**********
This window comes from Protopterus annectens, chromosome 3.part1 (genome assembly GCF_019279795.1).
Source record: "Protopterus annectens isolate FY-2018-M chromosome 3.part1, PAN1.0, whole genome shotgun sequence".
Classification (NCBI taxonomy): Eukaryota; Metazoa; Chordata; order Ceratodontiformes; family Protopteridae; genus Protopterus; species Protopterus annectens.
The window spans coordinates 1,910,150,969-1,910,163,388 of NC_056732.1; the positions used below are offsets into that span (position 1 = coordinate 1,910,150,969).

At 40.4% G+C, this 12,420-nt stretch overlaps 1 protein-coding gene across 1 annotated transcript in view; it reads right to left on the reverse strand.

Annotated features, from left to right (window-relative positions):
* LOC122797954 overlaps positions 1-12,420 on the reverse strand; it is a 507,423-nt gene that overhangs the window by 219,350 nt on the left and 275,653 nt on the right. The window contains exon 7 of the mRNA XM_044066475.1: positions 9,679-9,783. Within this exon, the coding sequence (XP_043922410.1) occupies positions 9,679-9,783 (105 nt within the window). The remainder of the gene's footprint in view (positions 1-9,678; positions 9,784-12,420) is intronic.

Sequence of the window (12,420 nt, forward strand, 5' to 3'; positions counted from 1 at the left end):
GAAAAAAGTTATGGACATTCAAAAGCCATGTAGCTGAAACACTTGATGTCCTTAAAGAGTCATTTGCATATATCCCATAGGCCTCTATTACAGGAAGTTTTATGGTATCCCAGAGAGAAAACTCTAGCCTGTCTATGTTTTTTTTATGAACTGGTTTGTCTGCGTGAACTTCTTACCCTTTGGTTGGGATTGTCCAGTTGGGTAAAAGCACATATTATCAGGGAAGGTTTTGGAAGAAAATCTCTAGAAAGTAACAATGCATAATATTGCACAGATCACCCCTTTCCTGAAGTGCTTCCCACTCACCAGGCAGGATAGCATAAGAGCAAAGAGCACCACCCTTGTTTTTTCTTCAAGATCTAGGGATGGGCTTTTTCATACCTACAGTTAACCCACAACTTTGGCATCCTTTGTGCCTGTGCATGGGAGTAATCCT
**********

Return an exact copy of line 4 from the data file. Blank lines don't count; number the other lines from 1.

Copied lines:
The window spans coordinates 1,910,150,969-1,910,163,388 of NC_056732.1; the positions used below are offsets into that span (position 1 = coordinate 1,910,150,969).